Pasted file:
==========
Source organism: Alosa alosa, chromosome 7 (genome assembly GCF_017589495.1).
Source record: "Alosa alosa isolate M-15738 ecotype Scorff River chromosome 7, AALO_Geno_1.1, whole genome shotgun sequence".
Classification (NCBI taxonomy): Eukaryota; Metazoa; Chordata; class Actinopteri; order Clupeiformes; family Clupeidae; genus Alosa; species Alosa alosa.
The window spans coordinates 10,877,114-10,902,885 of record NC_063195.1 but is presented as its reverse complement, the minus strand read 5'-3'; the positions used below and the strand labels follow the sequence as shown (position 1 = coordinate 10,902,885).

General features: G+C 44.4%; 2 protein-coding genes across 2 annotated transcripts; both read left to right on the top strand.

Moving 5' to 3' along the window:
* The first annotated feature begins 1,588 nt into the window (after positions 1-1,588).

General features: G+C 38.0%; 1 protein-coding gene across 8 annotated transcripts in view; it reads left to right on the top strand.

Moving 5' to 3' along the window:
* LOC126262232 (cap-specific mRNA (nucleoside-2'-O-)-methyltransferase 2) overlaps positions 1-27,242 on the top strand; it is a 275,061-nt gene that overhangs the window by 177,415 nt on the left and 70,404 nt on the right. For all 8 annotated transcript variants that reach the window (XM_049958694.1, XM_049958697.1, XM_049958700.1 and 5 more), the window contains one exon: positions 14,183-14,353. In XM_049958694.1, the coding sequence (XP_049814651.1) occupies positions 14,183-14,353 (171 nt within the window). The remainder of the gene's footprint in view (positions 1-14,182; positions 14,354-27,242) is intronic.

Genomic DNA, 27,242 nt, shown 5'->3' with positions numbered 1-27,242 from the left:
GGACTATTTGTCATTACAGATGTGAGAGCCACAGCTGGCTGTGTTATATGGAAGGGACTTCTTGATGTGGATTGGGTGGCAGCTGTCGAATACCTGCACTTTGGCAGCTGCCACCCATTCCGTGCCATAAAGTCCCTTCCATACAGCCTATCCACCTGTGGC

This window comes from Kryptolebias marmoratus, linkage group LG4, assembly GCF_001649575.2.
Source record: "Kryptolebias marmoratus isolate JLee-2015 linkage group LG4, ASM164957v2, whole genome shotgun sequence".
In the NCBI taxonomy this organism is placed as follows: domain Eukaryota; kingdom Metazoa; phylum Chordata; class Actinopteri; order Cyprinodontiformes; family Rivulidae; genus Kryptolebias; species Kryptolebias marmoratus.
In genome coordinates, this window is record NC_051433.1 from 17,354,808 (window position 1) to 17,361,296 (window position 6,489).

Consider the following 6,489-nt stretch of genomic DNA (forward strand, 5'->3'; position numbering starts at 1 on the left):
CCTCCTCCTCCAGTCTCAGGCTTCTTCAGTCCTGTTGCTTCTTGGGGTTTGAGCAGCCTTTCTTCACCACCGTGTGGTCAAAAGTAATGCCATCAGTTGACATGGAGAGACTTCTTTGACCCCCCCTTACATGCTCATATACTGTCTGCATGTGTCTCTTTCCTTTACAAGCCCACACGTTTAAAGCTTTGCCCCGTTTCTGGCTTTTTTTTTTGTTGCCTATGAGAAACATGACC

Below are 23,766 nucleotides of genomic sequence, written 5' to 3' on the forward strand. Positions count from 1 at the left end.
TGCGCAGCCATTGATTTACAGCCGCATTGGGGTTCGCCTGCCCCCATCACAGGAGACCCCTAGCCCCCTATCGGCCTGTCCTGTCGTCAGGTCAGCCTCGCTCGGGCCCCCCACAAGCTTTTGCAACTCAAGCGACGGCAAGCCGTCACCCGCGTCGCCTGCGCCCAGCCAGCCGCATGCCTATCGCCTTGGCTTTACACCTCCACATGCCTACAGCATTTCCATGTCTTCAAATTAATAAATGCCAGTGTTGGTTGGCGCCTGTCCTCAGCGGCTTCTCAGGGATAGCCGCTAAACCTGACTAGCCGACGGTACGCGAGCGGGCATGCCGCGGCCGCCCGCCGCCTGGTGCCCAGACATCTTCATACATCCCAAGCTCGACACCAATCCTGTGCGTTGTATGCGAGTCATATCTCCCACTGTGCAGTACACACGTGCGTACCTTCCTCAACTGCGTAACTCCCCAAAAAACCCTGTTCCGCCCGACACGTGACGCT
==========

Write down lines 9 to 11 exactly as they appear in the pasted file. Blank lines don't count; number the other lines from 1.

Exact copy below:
Moving 5' to 3' along the window:
* LOC126262232 (cap-specific mRNA (nucleoside-2'-O-)-methyltransferase 2) overlaps positions 1-27,242 on the top strand; it is a 275,061-nt gene that overhangs the window by 177,415 nt on the left and 70,404 nt on the right. For all 8 annotated transcript variants that reach the window (XM_049958694.1, XM_049958697.1, XM_049958700.1 and 5 more), the window contains one exon: positions 14,183-14,353. In XM_049958694.1, the coding sequence (XP_049814651.1) occupies positions 14,183-14,353 (171 nt within the window). The remainder of the gene's footprint in view (positions 1-14,182; positions 14,354-27,242) is intronic.

Genomic DNA, 27,242 nt, shown 5'->3' with positions numbered 1-27,242 from the left: